Now, I was given my second lesson. Since, this a rush order, two other apprentices and I were asked to fill in all the space between the four boards to create the handle shaped form. I felt only minimally competent in creating the individual pieces, from my leisurely, learn-as-you-go experience with the airplane. Now, I was expected to contribute not only competently, but with speed, as well. I felt very intimidated, not by the speed and competence of the two other apprentices but by my expectation to do well and not make mistakes. This is where I found more of the kindness of fellow apprentices. They would step in occasionally and point me in the right direction and at other times allow me to take my time by working around my section and going to the next. I found the time used to do self-conscious analysis of each step and the need to figure what action to take each time created pressure that slowed me down. But then things became a bit easier, less thinking was going on and my pace began to pick up. So, repetition, under pressure forced me to be less self-conscious and more action-conscious, uncomfortable but successful.

And, in retrospect, the third lesson I took from the building of the hammer was the power and empowerment of collaboration. The energy, both creative and productive, was huge. Problems were solved and acted on in a very short period of time and the result was a more proportioned, sleeker and lighter hammer coffin which was the task asked of the group. This does not come from a group of individuals that work independently. These guys eat together, they joke and laugh with each other, they finish each other's work, they trust each other.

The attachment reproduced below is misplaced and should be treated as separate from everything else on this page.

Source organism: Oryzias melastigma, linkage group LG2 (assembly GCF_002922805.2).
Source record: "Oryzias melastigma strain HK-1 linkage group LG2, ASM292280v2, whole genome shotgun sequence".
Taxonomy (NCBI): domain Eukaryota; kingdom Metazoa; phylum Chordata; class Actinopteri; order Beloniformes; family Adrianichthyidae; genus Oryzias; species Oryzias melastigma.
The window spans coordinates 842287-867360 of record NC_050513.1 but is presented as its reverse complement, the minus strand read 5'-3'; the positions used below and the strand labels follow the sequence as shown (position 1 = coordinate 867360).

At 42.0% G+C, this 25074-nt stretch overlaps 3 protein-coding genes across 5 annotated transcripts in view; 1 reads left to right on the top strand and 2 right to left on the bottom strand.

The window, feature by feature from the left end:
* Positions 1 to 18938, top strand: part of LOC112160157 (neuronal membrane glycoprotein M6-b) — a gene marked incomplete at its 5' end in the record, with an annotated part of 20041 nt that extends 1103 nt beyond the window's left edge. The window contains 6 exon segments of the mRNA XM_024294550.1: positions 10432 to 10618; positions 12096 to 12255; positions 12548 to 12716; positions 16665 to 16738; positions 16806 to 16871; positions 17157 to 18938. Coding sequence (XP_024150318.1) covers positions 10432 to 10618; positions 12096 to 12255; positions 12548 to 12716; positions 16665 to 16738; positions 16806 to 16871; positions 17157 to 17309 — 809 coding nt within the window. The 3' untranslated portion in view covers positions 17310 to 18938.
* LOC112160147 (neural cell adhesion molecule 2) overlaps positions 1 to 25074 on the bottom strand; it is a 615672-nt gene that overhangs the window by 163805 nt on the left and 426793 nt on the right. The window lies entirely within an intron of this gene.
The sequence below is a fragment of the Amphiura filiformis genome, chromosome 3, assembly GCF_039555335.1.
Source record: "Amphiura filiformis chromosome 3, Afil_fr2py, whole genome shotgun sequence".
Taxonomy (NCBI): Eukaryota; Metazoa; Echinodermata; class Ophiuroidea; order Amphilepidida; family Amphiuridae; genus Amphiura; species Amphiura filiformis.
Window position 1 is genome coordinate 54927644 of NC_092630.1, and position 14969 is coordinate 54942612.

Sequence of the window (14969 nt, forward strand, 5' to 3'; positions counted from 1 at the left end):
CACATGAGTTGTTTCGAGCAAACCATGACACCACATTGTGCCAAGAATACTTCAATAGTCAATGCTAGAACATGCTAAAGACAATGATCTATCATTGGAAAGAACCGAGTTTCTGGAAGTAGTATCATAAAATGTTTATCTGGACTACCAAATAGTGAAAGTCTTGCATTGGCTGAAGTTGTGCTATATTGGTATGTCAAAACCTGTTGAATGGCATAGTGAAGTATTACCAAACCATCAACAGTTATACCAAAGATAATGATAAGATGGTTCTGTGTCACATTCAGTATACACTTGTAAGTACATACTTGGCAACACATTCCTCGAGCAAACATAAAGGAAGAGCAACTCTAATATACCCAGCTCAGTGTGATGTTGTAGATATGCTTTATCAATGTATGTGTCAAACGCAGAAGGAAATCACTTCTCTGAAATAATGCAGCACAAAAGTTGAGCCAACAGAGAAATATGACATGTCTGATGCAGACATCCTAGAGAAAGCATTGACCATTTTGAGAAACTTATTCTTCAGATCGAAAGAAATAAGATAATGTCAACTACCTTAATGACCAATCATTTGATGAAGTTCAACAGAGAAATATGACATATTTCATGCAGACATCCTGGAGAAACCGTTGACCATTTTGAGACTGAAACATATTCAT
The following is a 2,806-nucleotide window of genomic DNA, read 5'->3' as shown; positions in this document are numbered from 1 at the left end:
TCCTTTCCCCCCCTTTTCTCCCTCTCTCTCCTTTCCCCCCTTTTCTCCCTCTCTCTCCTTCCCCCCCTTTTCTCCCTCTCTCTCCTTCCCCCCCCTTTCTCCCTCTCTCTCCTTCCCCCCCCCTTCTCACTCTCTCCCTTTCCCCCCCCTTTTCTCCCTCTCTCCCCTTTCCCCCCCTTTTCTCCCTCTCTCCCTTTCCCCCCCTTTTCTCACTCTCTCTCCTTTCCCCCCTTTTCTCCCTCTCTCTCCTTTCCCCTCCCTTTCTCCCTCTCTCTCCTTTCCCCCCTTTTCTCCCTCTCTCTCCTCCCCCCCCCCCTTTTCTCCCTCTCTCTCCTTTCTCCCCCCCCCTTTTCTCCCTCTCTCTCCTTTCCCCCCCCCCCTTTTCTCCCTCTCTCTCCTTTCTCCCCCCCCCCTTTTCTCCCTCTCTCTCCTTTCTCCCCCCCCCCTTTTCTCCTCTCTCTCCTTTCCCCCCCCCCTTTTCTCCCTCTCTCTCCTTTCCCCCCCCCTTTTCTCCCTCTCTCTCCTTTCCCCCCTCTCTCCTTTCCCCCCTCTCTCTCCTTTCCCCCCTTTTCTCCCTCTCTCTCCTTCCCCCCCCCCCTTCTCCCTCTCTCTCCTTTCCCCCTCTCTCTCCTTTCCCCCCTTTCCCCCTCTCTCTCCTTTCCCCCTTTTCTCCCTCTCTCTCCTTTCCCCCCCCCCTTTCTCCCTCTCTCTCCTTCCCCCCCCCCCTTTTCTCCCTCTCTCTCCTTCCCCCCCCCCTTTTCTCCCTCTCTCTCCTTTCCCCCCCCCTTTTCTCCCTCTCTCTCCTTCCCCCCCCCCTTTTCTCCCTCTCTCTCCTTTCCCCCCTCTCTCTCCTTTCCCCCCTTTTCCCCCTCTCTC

The hammer head was designed and built in a similar manner and things slowed down a bit as all the voids and spaces were filled in to finish the shapes. This was a lot of work in a very short time and I was exhausted each night, going home to bed and sleeping 8 to 9 hours each night. And then Wednesday night I was feeling extra tired I decided to have a quiet night of reading and writing and go to bed. In the middle of writing for the blog the glands in my neck felt swollen and sore. Five or ten minutes later I felt a chill, very strange for 80 degree weather. Then more and more chills. I turned off the overhead fan because the breeze felt too cool on my skin causing more chills. I went to bed and covered up, having always slept on top of the sheets since I arrived. The night before, Tuesday, I remembered that I had taken breakfast at a different place on that morning and I did not remember taking my malaria pill, Malarone. This is a daily dose of malaria prophylaxis meant to prevent any traction of the parasite in my body if bitten by a carrying mosquito. Believe me I have been advised and practice many defenses against mosquito borne disease. I got out all my Malarone pills and counted them three or four times and then compared my numbers to a calendar and figured I had taken it and just hadn't remembered doing so. But on Wednesday night, fever and chills running through my body, I was not so sure and was thinking more and more this could be malaria. Malaria is easily managed and rid from the body if you get it treated soon after symptoms start. So, the next morning, Eric took me to a doctor who specializes in malaria. After a lab test of my blood which took an hour to process, during which time I could not stay awake, the doctor explained that I did not have malaria but an upper-respiratory bacterial infection. The lab test showed that I had a high white blood cell count, and the doctor said from that information that three things were true. It was not a viral infection and it certainly was not malaria, unless bacterial infection and malaria were happening at the same time (highly unlikely). The third, she said, was that the high white cell count showed my body to be 'robust' and very healthy for someone my age! Thank you, very much.

Well, with a gazillion pills in hand I headed back to my bed some 20 minutes away and once there proceeded to sleep through 24 hours. The pills began to help, as well as, the sleep and by Friday I felt like going out to eat something. Saturday I went to the workshop for a short while, doing errands with Eric. This Sunday I finally felt like myself and I look forward to going back to the shop on Monday to work again.